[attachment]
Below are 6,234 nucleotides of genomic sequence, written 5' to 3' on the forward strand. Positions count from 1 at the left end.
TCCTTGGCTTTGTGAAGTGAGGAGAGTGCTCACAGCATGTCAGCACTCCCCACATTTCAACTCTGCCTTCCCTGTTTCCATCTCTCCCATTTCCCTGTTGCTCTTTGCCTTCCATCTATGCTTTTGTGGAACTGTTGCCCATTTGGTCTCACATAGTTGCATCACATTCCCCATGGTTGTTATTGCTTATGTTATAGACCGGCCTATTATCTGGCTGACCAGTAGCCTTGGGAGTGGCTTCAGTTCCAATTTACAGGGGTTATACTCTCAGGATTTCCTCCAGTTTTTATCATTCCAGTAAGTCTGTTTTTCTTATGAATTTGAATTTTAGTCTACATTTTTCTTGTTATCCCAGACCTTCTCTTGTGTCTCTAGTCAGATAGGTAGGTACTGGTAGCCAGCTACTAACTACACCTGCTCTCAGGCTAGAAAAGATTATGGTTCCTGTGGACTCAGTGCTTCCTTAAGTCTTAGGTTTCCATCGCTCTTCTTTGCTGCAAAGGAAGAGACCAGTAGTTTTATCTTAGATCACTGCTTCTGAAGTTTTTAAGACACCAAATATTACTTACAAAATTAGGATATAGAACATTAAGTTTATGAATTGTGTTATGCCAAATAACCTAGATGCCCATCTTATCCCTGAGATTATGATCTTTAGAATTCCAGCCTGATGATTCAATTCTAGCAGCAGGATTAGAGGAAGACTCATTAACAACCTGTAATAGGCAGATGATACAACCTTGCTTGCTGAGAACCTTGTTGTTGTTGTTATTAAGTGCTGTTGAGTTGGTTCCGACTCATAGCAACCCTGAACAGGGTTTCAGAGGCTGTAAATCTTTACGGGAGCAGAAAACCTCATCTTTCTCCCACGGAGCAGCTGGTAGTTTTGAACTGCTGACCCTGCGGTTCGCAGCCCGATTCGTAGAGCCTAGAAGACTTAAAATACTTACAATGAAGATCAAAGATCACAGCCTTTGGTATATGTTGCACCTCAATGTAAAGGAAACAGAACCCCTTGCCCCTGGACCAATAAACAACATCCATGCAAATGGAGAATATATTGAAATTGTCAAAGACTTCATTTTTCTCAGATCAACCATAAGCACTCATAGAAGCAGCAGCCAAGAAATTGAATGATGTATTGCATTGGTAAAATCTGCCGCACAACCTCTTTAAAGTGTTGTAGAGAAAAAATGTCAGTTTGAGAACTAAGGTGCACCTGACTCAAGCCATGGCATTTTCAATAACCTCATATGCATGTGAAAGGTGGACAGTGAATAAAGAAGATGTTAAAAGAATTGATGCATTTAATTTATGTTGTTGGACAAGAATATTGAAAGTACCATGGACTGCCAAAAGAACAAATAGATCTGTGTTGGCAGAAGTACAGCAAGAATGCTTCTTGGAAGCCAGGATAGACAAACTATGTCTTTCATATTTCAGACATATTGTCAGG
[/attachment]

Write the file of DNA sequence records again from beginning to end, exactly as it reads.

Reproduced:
Below are 6,234 nucleotides of genomic sequence, written 5' to 3' on the forward strand. Positions count from 1 at the left end.
TCCTTGGCTTTGTGAAGTGAGGAGAGTGCTCACAGCATGTCAGCACTCCCCACATTTCAACTCTGCCTTCCCTGTTTCCATCTCTCCCATTTCCCTGTTGCTCTTTGCCTTCCATCTATGCTTTTGTGGAACTGTTGCCCATTTGGTCTCACATAGTTGCATCACATTCCCCATGGTTGTTATTGCTTATGTTATAGACCGGCCTATTATCTGGCTGACCAGTAGCCTTGGGAGTGGCTTCAGTTCCAATTTACAGGGGTTATACTCTCAGGATTTCCTCCAGTTTTTATCATTCCAGTAAGTCTGTTTTTCTTATGAATTTGAATTTTAGTCTACATTTTTCTTGTTATCCCAGACCTTCTCTTGTGTCTCTAGTCAGATAGGTAGGTACTGGTAGCCAGCTACTAACTACACCTGCTCTCAGGCTAGAAAAGATTATGGTTCCTGTGGACTCAGTGCTTCCTTAAGTCTTAGGTTTCCATCGCTCTTCTTTGCTGCAAAGGAAGAGACCAGTAGTTTTATCTTAGATCACTGCTTCTGAAGTTTTTAAGACACCAAATATTACTTACAAAATTAGGATATAGAACATTAAGTTTATGAATTGTGTTATGCCAAATAACCTAGATGCCCATCTTATCCCTGAGATTATGATCTTTAGAATTCCAGCCTGATGATTCAATTCTAGCAGCAGGATTAGAGGAAGACTCATTAACAACCTGTAATAGGCAGATGATACAACCTTGCTTGCTGAGAACCTTGTTGTTGTTGTTATTAAGTGCTGTTGAGTTGGTTCCGACTCATAGCAACCCTGAACAGGGTTTCAGAGGCTGTAAATCTTTACGGGAGCAGAAAACCTCATCTTTCTCCCACGGAGCAGCTGGTAGTTTTGAACTGCTGACCCTGCGGTTCGCAGCCCGATTCGTAGAGCCTAGAAGACTTAAAATACTTACAATGAAGATCAAAGATCACAGCCTTTGGTATATGTTGCACCTCAATGTAAAGGAAACAGAACCCCTTGCCCCTGGACCAATAAACAACATCCATGCAAATGGAGAATATATTGAAATTGTCAAAGACTTCATTTTTCTCAGATCAACCATAAGCACTCATAGAAGCAGCAGCCAAGAAATTGAATGATGTATTGCATTGGTAAAATCTGCCGCACAACCTCTTTAAAGTGTTGTAGAGAAAAAATGTCAGTTTGAGAACTAAGGTGCACCTGACTCAAGCCATGGCATTTTCAATAACCTCATATGCATGTGAAAGGTGGACAGTGAATAAAGAAGATGTTAAAAGAATTGATGCATTTAATTTATGTTGTTGGACAAGAATATTGAAAGTACCATGGACTGCCAAAAGAACAAATAGATCTGTGTTGGCAGAAGTACAGCAAGAATGCTTCTTGGAAGCCAGGATAGACAAACTATGTCTTTCATATTTCAGACATATTGTCAGG